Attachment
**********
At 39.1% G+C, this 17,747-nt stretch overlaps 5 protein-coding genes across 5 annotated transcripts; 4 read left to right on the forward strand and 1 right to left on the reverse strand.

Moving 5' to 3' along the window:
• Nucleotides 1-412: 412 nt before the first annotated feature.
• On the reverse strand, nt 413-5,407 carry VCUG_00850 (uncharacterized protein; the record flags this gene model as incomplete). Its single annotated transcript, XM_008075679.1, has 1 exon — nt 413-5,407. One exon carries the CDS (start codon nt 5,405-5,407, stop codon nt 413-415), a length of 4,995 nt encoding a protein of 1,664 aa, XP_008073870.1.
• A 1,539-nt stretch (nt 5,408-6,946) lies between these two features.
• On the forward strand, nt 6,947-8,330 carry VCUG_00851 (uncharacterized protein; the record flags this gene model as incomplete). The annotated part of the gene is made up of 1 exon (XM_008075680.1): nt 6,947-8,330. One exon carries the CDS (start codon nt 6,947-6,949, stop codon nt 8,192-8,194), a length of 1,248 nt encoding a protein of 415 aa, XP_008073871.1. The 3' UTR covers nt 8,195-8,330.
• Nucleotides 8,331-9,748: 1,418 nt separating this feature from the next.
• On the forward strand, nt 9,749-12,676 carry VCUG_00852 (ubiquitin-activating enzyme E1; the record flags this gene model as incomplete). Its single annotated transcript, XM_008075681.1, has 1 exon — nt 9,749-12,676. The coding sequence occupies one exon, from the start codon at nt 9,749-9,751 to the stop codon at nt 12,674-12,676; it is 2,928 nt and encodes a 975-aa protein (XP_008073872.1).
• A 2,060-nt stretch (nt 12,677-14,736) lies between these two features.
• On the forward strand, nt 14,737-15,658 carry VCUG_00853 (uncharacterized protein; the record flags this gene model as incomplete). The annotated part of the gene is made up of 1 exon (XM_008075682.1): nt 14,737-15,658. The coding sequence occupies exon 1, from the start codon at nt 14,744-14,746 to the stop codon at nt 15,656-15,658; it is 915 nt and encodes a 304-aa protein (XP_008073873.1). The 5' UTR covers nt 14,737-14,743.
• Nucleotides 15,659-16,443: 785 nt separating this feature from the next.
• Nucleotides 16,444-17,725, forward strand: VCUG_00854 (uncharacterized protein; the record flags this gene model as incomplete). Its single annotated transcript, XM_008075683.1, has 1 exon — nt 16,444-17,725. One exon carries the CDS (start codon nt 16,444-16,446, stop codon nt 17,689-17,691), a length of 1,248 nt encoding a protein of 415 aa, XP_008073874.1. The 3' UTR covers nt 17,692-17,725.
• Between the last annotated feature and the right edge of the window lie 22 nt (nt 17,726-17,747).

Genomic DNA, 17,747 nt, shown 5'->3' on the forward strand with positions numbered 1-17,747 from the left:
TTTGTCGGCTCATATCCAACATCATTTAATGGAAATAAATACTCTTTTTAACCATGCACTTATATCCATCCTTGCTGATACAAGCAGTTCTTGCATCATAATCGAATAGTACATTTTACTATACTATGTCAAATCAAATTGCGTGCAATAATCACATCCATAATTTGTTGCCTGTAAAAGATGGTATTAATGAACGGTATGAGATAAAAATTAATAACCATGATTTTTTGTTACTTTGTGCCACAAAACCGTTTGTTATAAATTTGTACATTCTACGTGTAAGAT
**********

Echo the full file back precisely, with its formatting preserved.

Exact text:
At 39.1% G+C, this 17,747-nt stretch overlaps 5 protein-coding genes across 5 annotated transcripts; 4 read left to right on the forward strand and 1 right to left on the reverse strand.

Moving 5' to 3' along the window:
• Nucleotides 1-412: 412 nt before the first annotated feature.
• On the reverse strand, nt 413-5,407 carry VCUG_00850 (uncharacterized protein; the record flags this gene model as incomplete). Its single annotated transcript, XM_008075679.1, has 1 exon — nt 413-5,407. One exon carries the CDS (start codon nt 5,405-5,407, stop codon nt 413-415), a length of 4,995 nt encoding a protein of 1,664 aa, XP_008073870.1.
• A 1,539-nt stretch (nt 5,408-6,946) lies between these two features.
• On the forward strand, nt 6,947-8,330 carry VCUG_00851 (uncharacterized protein; the record flags this gene model as incomplete). The annotated part of the gene is made up of 1 exon (XM_008075680.1): nt 6,947-8,330. One exon carries the CDS (start codon nt 6,947-6,949, stop codon nt 8,192-8,194), a length of 1,248 nt encoding a protein of 415 aa, XP_008073871.1. The 3' UTR covers nt 8,195-8,330.
• Nucleotides 8,331-9,748: 1,418 nt separating this feature from the next.
• On the forward strand, nt 9,749-12,676 carry VCUG_00852 (ubiquitin-activating enzyme E1; the record flags this gene model as incomplete). Its single annotated transcript, XM_008075681.1, has 1 exon — nt 9,749-12,676. The coding sequence occupies one exon, from the start codon at nt 9,749-9,751 to the stop codon at nt 12,674-12,676; it is 2,928 nt and encodes a 975-aa protein (XP_008073872.1).
• A 2,060-nt stretch (nt 12,677-14,736) lies between these two features.
• On the forward strand, nt 14,737-15,658 carry VCUG_00853 (uncharacterized protein; the record flags this gene model as incomplete). The annotated part of the gene is made up of 1 exon (XM_008075682.1): nt 14,737-15,658. The coding sequence occupies exon 1, from the start codon at nt 14,744-14,746 to the stop codon at nt 15,656-15,658; it is 915 nt and encodes a 304-aa protein (XP_008073873.1). The 5' UTR covers nt 14,737-14,743.
• Nucleotides 15,659-16,443: 785 nt separating this feature from the next.
• Nucleotides 16,444-17,725, forward strand: VCUG_00854 (uncharacterized protein; the record flags this gene model as incomplete). Its single annotated transcript, XM_008075683.1, has 1 exon — nt 16,444-17,725. One exon carries the CDS (start codon nt 16,444-16,446, stop codon nt 17,689-17,691), a length of 1,248 nt encoding a protein of 415 aa, XP_008073874.1. The 3' UTR covers nt 17,692-17,725.
• Between the last annotated feature and the right edge of the window lie 22 nt (nt 17,726-17,747).

Genomic DNA, 17,747 nt, shown 5'->3' on the forward strand with positions numbered 1-17,747 from the left:
TTTGTCGGCTCATATCCAACATCATTTAATGGAAATAAATACTCTTTTTAACCATGCACTTATATCCATCCTTGCTGATACAAGCAGTTCTTGCATCATAATCGAATAGTACATTTTACTATACTATGTCAAATCAAATTGCGTGCAATAATCACATCCATAATTTGTTGCCTGTAAAAGATGGTATTAATGAACGGTATGAGATAAAAATTAATAACCATGATTTTTTGTTACTTTGTGCCACAAAACCGTTTGTTATAAATTTGTACATTCTACGTGTAAGAT